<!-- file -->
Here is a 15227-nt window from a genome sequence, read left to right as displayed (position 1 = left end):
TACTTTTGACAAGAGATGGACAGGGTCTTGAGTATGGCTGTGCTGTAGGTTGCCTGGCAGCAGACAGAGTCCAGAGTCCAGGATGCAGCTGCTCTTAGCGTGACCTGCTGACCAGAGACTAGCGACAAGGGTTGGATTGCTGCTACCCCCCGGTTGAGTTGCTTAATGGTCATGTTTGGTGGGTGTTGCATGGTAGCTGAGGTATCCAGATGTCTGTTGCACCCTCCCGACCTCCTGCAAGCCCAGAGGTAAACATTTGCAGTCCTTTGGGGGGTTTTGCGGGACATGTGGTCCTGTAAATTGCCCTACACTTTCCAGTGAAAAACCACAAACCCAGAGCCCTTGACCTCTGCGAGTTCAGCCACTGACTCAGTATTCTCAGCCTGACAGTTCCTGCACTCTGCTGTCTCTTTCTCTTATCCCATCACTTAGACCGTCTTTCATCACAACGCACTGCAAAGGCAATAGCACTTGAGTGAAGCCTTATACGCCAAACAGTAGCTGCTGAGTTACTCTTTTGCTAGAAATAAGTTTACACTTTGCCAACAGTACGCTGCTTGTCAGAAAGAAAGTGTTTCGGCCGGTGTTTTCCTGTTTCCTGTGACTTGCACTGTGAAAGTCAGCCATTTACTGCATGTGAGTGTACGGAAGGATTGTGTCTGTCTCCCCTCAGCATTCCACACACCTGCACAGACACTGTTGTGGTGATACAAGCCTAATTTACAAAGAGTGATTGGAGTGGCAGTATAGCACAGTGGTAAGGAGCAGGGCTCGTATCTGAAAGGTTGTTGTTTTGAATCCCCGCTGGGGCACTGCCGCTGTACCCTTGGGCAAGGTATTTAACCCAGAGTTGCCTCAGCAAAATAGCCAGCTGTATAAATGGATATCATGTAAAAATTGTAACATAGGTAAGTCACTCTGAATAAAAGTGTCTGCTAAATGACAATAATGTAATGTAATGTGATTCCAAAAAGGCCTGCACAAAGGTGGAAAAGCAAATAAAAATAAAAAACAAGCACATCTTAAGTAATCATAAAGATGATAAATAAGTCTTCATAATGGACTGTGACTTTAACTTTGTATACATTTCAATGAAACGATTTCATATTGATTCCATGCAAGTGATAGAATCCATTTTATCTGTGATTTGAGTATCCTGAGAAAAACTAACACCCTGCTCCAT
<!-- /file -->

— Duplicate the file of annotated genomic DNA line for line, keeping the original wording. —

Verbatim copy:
Here is a 15227-nt window from a genome sequence, read left to right as displayed (position 1 = left end):
TACTTTTGACAAGAGATGGACAGGGTCTTGAGTATGGCTGTGCTGTAGGTTGCCTGGCAGCAGACAGAGTCCAGAGTCCAGGATGCAGCTGCTCTTAGCGTGACCTGCTGACCAGAGACTAGCGACAAGGGTTGGATTGCTGCTACCCCCCGGTTGAGTTGCTTAATGGTCATGTTTGGTGGGTGTTGCATGGTAGCTGAGGTATCCAGATGTCTGTTGCACCCTCCCGACCTCCTGCAAGCCCAGAGGTAAACATTTGCAGTCCTTTGGGGGGTTTTGCGGGACATGTGGTCCTGTAAATTGCCCTACACTTTCCAGTGAAAAACCACAAACCCAGAGCCCTTGACCTCTGCGAGTTCAGCCACTGACTCAGTATTCTCAGCCTGACAGTTCCTGCACTCTGCTGTCTCTTTCTCTTATCCCATCACTTAGACCGTCTTTCATCACAACGCACTGCAAAGGCAATAGCACTTGAGTGAAGCCTTATACGCCAAACAGTAGCTGCTGAGTTACTCTTTTGCTAGAAATAAGTTTACACTTTGCCAACAGTACGCTGCTTGTCAGAAAGAAAGTGTTTCGGCCGGTGTTTTCCTGTTTCCTGTGACTTGCACTGTGAAAGTCAGCCATTTACTGCATGTGAGTGTACGGAAGGATTGTGTCTGTCTCCCCTCAGCATTCCACACACCTGCACAGACACTGTTGTGGTGATACAAGCCTAATTTACAAAGAGTGATTGGAGTGGCAGTATAGCACAGTGGTAAGGAGCAGGGCTCGTATCTGAAAGGTTGTTGTTTTGAATCCCCGCTGGGGCACTGCCGCTGTACCCTTGGGCAAGGTATTTAACCCAGAGTTGCCTCAGCAAAATAGCCAGCTGTATAAATGGATATCATGTAAAAATTGTAACATAGGTAAGTCACTCTGAATAAAAGTGTCTGCTAAATGACAATAATGTAATGTAATGTGATTCCAAAAAGGCCTGCACAAAGGTGGAAAAGCAAATAAAAATAAAAAACAAGCACATCTTAAGTAATCATAAAGATGATAAATAAGTCTTCATAATGGACTGTGACTTTAACTTTGTATACATTTCAATGAAACGATTTCATATTGATTCCATGCAAGTGATAGAATCCATTTTATCTGTGATTTGAGTATCCTGAGAAAAACTAACACCCTGCTCCAT